So there you have it: My super strategies to keep my age a secret. No editor’s gonna paws or reject my manuscript because it looks or sounds out of touch with this generation. No way!

For more of my “catchy” tips, CLICK HERE to visit the site of my buddies and me.

Posted by: nancyisanders | September 16, 2016

Faith Building Fridays: Rise Up!

Rise up, my love, my fair one, and come away. For lo, the winter is past, the rain is over and gone, the flowers appear on the earth; the time of singing has come, and the voice of the turtledove is heard in our land.
-Song of Songs 2:10-12, NKJV

Much to our surprise, a pair of new birds arrived in our backyard one spring. We looked them up in our bird book, but the book didn’t have them. So we looked them up in a different bird book, and it said that Ringed Turtledoves from Asia have escaped from a pet store in Los Angeles and may be found nearby. We live in a suburb of LA!

It was such a joy to watch them! They built a nest and every day the male sat on the top of our chimney coo-cooing all day long while the female sat nearby in the nest.

The sound of the turtledove was heard all throughout our house as the beautiful and peaceful melody carried down our chimney like a microphone and was heard singing all throughout our house.

God is reminding us to rise up! The time of singing has come! The time to look ahead to a future as his scribe is here. He has new things planned for us, articles and stories and books He’s planned about since the beginning of creation.

Dear God, thank You for hope and newness of life. Please help me write with a new joy in my heart. In Jesus’ name. Amen.

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Scribes: Devotions for Christian Writers is available at Amazon.

Posted by: nancyisanders | September 14, 2016

Oldie But Goodie: Dialog

Here’s an Oldie But Goodie post on dialog!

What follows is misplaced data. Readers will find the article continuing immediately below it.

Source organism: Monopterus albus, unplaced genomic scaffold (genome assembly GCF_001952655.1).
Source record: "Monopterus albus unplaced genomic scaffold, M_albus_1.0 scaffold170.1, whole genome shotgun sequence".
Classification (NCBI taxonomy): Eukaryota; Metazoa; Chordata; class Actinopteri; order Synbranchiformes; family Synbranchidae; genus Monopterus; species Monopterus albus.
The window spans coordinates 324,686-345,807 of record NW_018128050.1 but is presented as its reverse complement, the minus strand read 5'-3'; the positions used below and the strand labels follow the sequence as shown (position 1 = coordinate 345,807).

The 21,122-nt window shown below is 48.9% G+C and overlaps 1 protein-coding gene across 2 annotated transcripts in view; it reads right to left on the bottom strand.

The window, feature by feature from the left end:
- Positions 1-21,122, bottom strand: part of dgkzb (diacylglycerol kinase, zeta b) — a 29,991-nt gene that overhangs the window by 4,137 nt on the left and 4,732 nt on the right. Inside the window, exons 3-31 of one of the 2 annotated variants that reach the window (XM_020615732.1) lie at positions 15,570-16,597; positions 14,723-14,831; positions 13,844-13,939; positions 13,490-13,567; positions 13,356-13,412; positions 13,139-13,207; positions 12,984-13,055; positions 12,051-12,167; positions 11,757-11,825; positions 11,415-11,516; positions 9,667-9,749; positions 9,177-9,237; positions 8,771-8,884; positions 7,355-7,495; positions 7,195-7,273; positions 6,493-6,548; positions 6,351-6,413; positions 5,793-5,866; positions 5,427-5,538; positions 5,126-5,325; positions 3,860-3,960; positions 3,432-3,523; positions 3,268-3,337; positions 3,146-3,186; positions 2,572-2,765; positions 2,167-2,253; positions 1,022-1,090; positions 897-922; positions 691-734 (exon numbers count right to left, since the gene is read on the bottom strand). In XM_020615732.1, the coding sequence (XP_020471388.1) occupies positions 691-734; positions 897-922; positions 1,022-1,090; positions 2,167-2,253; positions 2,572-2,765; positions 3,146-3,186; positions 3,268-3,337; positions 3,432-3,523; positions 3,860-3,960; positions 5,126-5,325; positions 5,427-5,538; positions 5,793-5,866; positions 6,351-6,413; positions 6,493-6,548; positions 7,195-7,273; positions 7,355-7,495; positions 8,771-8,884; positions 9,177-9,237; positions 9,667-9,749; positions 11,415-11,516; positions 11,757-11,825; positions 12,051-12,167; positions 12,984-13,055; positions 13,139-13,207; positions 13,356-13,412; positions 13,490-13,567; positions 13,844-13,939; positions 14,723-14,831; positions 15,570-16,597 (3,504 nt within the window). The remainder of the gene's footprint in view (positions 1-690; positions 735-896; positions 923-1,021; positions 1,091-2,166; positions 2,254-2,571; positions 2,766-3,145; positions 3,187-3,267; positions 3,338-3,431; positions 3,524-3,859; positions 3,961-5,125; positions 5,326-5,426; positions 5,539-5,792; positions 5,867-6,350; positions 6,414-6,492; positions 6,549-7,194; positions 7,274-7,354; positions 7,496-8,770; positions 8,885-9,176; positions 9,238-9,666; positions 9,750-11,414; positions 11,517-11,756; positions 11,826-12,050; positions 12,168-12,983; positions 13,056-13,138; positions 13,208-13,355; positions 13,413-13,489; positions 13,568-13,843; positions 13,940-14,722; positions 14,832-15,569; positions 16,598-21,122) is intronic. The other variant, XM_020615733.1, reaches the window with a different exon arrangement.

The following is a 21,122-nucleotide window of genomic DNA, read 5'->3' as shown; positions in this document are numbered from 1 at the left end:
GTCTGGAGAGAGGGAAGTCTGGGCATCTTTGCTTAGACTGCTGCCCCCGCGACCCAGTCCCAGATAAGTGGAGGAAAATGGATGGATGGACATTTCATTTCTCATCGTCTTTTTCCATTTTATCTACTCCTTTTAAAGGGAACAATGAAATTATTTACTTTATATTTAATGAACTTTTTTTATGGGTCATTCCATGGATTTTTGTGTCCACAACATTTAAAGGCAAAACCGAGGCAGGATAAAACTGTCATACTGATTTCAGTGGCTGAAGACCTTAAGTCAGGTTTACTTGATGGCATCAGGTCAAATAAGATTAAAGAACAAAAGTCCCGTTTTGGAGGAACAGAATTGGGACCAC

Everything I Need to Know about Middle Grade Novels I Learned from Jurassic Park

At one point in Jurrasic Park 1, the main characters are all sitting together and they’re asked their opinion on the idea of an amusement park for dinosaurs. Each one gives a very revealing answer about their characterization. We can see clearly that each main character has his or her own unique voice or way of talking.

Math guy: Everything is chaos.
Grandpa: I spared no expense!
Dinosaur Guy: You’re talking about creatures I’ve researched who aren’t capable scientifically of living with people.

I have been having a difficult time creating a unique voice for each of my characters for my middle grade novel. This is a second book under contract in a series and I remember I had the same difficulties when I was writing the first book. This book has an all-new cast of characters, however, so I’m not limited to the voices I created for the first book.

So I decided to try an experiment. In my mind, I sat all my main characters down together and asked them a question that was important to the plot in my book—just like what actually happened in the scene in Jurassic Park.

To my discovery, only one of my main characters had anything unique to say. The rest were just me talking through them. Bo-o-oring. I realized I needed to develop each of their voices and give each main character distinctive dialogue that reflects the 3-D characterizations I’m developing for them.

Try it yourself. Whether you’re writing a picture book, a chapter book, a middle grade novel, a young adult novel, or any manuscript that uses dialog to create a scene, ask all of your main characters the same question. Be sure the question is about something that is important in the story. Listen to how they answer. If each of them doesn’t respond in a unique, different way, work on developing their voices until they do!